Imagine a world where a simple blood draw would be able to determine whether you or a loved one has a predetermined vulnerability to suicide? Thanks to the researchers at Johns Hopkins Medicine, this test could become a reality.
Researchers have been able to study brain samples from both healthy individuals and individuals with a mental illness, and have discovered that those individuals who died of suicide have a lower level of the SKA2 gene. This gene is located in the prefrontal cortex, which is the portion of the brain that controls impulses and negative thinking. SKA2 is responsible for escorting stress hormone receptors into the nuclei. When the SKA2 gene is low or altered, the stress hormone receptor is unable to suppress the release of cortisol. Cortisol levels in suicide victims are often abnormally low.
Zachary Kaminsky, Ph.D., an assistant professor of psychiatry and behavioral sciences at the Johns Hopkins University School of Medicine says, “A test based on these findings might best be used to predict future suicide attempts in those who are ill, to restrict lethal means or methods among those a risk, or to make decisions regarding the intensity of intervention approaches.” He imagines these tests being administered in psychiatric hospitals and emergency rooms across the world.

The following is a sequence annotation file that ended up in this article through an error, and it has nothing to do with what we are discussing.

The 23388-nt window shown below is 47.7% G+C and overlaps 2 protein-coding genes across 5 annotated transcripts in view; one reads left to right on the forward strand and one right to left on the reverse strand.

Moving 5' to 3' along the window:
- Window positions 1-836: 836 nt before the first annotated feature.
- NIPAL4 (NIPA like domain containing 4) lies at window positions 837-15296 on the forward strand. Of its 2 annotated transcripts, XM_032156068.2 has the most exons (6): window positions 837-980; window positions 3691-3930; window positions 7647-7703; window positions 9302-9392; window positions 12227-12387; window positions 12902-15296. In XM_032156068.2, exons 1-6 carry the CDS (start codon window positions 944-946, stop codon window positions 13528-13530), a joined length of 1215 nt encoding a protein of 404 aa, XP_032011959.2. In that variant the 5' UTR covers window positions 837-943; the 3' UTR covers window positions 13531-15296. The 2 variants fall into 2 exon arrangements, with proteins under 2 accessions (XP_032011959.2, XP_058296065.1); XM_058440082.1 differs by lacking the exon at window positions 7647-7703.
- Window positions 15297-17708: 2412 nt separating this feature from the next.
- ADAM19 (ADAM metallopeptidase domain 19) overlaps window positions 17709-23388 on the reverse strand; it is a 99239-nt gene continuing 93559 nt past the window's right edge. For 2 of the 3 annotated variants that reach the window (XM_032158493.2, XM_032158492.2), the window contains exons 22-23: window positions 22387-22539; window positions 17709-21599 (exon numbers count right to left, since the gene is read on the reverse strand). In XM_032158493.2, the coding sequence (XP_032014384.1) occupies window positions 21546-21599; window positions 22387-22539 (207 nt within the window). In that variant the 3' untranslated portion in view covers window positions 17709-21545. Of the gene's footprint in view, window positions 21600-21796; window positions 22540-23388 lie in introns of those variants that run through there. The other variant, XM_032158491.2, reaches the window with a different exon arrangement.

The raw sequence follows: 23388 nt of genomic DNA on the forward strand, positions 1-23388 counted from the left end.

The military has seen an enormous increase of suicides in veterans, with at least 22 suicides occurring every day. “In the military, if you were able to identify vulnerable individuals [with a blood test], you may, for example, ask them to turn in firearms when they come back from active duty, or limit access to lethal means,” says Kaminsky.
While testing for SKA2 is a step in the right direction, we as individuals need to continue to monitor our own mental health and watch for signs of suicidal ideation in others. If you or someone you know is having thoughts of suicide call 911 or 800.273.TALK (8255).
About Jill Sauser, The Kim Foundation Project Coordinator
Jill has a B.S. in Journalism (PR/Advertising) and a Minor in Speech Communication from the University of Nebraska at Omaha. During her time at UNO, she completed a two year PR practicum program where she worked with numerous nonprofit clients including the MS Society, The Archdiocese of Omaha, The Omaha Food Bank and YWCA. Jill joined The Kim Foundation as Project Coordinator in April 2014.